When the Commons narrowly voted against joining US-led air strikes in Syria in 2013 after President Bashar al-Assad's forces used chemical weapons, Cameron pledged that MPs would be able to vote on any future British military action in Syria.
MPs from all sides have been quick to criticise the government for creating a "breach of trust with the British people".
Tory John Baron – who voted against the action in Syria in 2013 – demanded that UK military personnel be removed, and the Labour party called on the government to put out a statement to parliament on Monday or face an urgent question, which would force a response, the Times reported.
This leaves the government in an awkward position as defence Secretary Michael Fallon confirmed that British pilots were embedded with allied US, Canadian and French forces.
He said: "these are a handful of British pilots embedded with American forces and are part of American military operations, for which the Americans have full approval."
However, the embedding was not mentioned by the Defence Secretary, Michael Fallon, or Defence minister Lord Howe when they spoke about the role of British servicemen in Syria on Thursday, the Times reported.
So was the government attempting to disguise the fact that British pilots were operating with allied foreign forces?
Not according to the Conservative MP who chairs the Commons defence committee Julian Lewis.
He said: "This episode is a significant embarrassment for the government, but not a conspiracy by it."
However, the signs of mission creep are all too evident.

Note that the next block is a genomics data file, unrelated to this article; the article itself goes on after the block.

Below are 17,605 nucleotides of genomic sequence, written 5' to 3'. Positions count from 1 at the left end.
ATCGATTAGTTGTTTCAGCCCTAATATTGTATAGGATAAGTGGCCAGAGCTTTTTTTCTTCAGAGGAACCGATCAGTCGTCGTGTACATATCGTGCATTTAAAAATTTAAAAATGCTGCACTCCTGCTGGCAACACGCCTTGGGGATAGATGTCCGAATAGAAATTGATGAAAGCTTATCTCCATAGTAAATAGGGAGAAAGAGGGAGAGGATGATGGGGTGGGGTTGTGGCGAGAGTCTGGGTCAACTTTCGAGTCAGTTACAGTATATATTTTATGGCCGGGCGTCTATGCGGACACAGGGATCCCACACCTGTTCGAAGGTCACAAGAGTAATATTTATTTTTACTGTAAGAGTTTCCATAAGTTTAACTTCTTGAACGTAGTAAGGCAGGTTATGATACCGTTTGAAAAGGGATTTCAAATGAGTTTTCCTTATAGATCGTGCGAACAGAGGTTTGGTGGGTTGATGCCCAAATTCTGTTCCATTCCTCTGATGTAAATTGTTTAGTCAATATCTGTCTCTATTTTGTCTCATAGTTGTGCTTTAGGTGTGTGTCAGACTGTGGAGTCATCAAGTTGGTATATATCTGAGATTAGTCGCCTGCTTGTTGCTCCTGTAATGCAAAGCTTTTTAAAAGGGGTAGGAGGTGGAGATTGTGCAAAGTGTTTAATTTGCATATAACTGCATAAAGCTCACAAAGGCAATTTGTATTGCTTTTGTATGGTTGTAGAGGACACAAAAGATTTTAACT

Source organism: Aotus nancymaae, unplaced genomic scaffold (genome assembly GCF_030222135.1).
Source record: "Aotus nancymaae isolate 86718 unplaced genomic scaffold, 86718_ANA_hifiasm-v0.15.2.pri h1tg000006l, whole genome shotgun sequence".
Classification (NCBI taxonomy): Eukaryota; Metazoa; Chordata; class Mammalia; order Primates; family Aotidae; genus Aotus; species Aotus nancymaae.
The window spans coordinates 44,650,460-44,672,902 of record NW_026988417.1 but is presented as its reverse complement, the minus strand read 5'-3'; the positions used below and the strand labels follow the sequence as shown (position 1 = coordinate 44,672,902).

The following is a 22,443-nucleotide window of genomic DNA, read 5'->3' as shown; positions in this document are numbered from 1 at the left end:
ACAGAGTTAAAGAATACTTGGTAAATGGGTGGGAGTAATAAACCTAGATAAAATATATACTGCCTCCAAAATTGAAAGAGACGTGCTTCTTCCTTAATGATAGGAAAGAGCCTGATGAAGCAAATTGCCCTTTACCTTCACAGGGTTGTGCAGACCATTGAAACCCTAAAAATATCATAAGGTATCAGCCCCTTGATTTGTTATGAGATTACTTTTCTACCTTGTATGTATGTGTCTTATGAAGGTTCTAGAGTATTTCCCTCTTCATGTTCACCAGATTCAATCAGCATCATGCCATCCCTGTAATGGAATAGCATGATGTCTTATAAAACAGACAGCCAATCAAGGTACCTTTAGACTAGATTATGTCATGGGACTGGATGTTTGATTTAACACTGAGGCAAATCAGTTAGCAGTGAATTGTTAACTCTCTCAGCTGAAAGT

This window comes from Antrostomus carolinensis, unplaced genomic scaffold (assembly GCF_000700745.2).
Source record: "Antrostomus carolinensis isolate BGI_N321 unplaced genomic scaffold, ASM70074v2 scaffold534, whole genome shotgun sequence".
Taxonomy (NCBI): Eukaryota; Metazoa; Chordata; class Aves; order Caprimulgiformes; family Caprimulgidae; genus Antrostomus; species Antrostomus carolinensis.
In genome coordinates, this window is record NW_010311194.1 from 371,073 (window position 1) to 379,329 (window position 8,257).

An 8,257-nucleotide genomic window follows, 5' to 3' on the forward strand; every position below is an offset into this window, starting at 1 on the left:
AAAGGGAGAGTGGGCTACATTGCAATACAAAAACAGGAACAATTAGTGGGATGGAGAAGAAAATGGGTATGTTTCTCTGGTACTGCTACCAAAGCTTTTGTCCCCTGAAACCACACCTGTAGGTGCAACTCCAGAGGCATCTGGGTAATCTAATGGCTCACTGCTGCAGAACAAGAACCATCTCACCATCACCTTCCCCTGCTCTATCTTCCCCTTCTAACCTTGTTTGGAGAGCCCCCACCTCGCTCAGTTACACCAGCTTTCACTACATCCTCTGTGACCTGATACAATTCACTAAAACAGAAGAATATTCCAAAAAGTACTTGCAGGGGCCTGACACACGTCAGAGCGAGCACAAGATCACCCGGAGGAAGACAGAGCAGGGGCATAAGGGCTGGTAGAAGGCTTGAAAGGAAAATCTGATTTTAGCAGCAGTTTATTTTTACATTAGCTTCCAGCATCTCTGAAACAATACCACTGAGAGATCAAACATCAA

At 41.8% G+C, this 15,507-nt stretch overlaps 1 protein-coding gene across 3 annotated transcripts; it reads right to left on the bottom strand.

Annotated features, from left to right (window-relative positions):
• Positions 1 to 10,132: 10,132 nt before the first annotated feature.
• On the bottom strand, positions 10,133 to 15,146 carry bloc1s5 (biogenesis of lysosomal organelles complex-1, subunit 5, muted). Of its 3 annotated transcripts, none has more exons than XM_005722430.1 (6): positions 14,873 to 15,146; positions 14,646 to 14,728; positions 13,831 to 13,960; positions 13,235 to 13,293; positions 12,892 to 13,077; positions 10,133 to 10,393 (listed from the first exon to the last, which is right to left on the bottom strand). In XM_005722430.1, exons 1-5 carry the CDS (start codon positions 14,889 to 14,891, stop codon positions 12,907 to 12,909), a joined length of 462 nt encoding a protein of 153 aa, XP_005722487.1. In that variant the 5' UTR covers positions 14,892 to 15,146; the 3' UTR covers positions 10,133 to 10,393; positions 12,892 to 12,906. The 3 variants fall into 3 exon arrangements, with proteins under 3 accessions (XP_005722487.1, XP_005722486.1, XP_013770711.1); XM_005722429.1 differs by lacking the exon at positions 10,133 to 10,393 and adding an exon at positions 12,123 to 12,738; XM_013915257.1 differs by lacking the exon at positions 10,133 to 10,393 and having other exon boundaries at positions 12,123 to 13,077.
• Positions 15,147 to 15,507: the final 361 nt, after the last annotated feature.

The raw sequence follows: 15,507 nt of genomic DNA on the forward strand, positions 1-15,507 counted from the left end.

According to a military source, Three British pilots have taken part in air strikes while being based on the US aircraft carrier the USS Vincennes which flies flying F-18 Super Hornets. The aircraft carrier had been deployed in the Gulf in operations from October last year until three months ago.
RAF pilots are also thought to have flown missions with Canadian and French forces, the Times reported.
Lewis has stated that Fallon has been "open" about British involvement in Syria and had not considered the "small number" of British aircrew embedded with allied troops as significant British involvement.
The government said that the combat operations in Syria were not British and so did not require parliamentary approval.
Activists are concerned that the British involvement in the Gulf was escalating.
Jennifer Gibson, a legal officer for Reprieve, said: "It is alarming that Parliament and the public have been kept in the dark about this for so long. We need an open and honest debate about Iraq and Syria; we can't have that, though, until the UK comes clean about what actions its personnel are already taking."
In related news, It was announced yesterday that the government would launch a review of the Freedom of Information Act to "make sure it is working effectively", the Sun reported.